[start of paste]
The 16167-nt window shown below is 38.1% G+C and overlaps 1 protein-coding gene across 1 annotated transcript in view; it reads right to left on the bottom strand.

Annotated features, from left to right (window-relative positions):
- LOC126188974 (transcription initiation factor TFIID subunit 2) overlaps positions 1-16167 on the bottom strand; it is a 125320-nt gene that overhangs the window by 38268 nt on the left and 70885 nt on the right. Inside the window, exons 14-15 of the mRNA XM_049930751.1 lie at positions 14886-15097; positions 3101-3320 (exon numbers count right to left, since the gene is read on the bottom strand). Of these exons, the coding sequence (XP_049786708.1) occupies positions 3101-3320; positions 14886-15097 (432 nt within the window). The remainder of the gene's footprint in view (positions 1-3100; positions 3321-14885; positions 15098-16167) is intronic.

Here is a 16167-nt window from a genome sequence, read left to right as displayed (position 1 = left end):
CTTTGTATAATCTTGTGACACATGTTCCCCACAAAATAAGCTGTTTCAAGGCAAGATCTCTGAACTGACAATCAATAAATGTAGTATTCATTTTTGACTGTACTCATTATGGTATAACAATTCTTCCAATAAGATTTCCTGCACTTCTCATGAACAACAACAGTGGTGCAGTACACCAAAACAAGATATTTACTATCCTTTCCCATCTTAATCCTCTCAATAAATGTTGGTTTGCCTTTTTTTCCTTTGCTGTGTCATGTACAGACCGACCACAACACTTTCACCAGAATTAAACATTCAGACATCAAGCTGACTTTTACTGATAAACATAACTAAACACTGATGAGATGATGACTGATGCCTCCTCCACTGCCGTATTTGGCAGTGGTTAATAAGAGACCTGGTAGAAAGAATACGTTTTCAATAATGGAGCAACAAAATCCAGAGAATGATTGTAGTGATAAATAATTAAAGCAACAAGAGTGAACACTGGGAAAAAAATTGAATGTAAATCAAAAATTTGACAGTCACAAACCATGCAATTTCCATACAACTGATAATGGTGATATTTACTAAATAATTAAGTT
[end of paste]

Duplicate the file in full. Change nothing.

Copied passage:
The 16167-nt window shown below is 38.1% G+C and overlaps 1 protein-coding gene across 1 annotated transcript in view; it reads right to left on the bottom strand.

Annotated features, from left to right (window-relative positions):
- LOC126188974 (transcription initiation factor TFIID subunit 2) overlaps positions 1-16167 on the bottom strand; it is a 125320-nt gene that overhangs the window by 38268 nt on the left and 70885 nt on the right. Inside the window, exons 14-15 of the mRNA XM_049930751.1 lie at positions 14886-15097; positions 3101-3320 (exon numbers count right to left, since the gene is read on the bottom strand). Of these exons, the coding sequence (XP_049786708.1) occupies positions 3101-3320; positions 14886-15097 (432 nt within the window). The remainder of the gene's footprint in view (positions 1-3100; positions 3321-14885; positions 15098-16167) is intronic.

Here is a 16167-nt window from a genome sequence, read left to right as displayed (position 1 = left end):
CTTTGTATAATCTTGTGACACATGTTCCCCACAAAATAAGCTGTTTCAAGGCAAGATCTCTGAACTGACAATCAATAAATGTAGTATTCATTTTTGACTGTACTCATTATGGTATAACAATTCTTCCAATAAGATTTCCTGCACTTCTCATGAACAACAACAGTGGTGCAGTACACCAAAACAAGATATTTACTATCCTTTCCCATCTTAATCCTCTCAATAAATGTTGGTTTGCCTTTTTTTCCTTTGCTGTGTCATGTACAGACCGACCACAACACTTTCACCAGAATTAAACATTCAGACATCAAGCTGACTTTTACTGATAAACATAACTAAACACTGATGAGATGATGACTGATGCCTCCTCCACTGCCGTATTTGGCAGTGGTTAATAAGAGACCTGGTAGAAAGAATACGTTTTCAATAATGGAGCAACAAAATCCAGAGAATGATTGTAGTGATAAATAATTAAAGCAACAAGAGTGAACACTGGGAAAAAAATTGAATGTAAATCAAAAATTTGACAGTCACAAACCATGCAATTTCCATACAACTGATAATGGTGATATTTACTAAATAATTAAGTT